Update readers on company news

Your audience will also welcome news and updates from within your organisation, such as new hires, upcoming expansion plans, or even pics from an offsite event. The newsletter also provides a platform to showcase your company’s values – they could be about your renewed focus on tracking environmental, social and governance (ESG) metrics or perhaps your longstanding commitment to diversity and inclusion (D&I) – and helps attract readers who share those values.

Include a call to action

However, this does not mean including a “Click here to buy” button. Instead, it could be as simple as directing your readers to a topical research report or survey findings, or information about a new product or service your company is launching. Also remember, as this blog post notes, to offer readers a quick preview of what they can expect on the other side when they click through instead of ambiguous text with a plain hyperlink.

Use visual aids

A picture is worth a thousand words goes the well-worn adage. It’s cliché because it’s true. Visual aids like infographics, or even basic yet evocative imagery, help illustrate a point or tell a story better, and break up the wall of text. At the same time, it’s important to invest the right amount of effort to get it right because visualising data and incorporating it effectively into written content can be a challenge. Otherwise, it could easily go wrong.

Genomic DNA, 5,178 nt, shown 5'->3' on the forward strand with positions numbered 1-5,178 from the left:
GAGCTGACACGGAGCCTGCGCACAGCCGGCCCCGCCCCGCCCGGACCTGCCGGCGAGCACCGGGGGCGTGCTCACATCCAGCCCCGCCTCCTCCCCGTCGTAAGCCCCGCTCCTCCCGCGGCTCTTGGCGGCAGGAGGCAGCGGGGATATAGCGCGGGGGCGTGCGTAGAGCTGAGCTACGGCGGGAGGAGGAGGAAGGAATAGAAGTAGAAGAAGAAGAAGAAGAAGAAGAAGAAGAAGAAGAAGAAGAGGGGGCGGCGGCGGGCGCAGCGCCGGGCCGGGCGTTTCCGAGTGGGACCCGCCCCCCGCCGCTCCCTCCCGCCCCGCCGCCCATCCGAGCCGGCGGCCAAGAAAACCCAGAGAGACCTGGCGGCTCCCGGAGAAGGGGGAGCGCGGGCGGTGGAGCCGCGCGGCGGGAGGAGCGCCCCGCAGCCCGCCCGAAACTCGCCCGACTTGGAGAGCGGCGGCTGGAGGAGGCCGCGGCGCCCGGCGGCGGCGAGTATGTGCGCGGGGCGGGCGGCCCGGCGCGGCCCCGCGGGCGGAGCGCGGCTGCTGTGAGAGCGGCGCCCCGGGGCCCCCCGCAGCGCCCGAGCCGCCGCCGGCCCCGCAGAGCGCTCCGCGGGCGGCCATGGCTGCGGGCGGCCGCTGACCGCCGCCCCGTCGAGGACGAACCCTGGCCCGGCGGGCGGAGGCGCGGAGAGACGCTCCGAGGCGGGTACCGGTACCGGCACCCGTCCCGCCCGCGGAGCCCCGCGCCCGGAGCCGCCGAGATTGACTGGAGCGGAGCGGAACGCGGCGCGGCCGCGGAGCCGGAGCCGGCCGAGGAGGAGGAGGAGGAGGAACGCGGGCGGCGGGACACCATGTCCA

Choose the right colour scheme

Just like infographics, the use of colours can help add splash to your newsletter and keep your audience engaged. While doing so, it’s advisable to match or at least closely follow the colour palette suggested by your company’s branding guidelines. This will help readers associate these colours with your company’s iconography and aid brand awareness and recall, which in turn aids conversion.

Enhance accessibility, and user experience

With over a tenth of the world’s population reported to experience some form of disability, there is a growing awareness of the need for businesses to consider this issue when designing products and services. The same care should be applied to newsletter design. Some ways in which this can be done include using, or avoiding, certain types of fonts, offering a plaintext alternative to the standard HTML format, and including descriptive text with images, links and buttons.

Include third-party content

While the purpose of an email campaign is mainly about connecting with your clientele, both current and potential, and showcasing your company’s capabilities, do not let that limit the scope of your newsletter. Remember point number 4 – it’s all about enhancing the usefulness of the newsletter to your audience, and if that means sourcing valuable information from outside your company, so be it. And in doing so, your newsletter would be providing a valuable service – collating and curating knowledge from the vast reaches of the internet into an easily consumable format – that your time-poor readers will appreciate.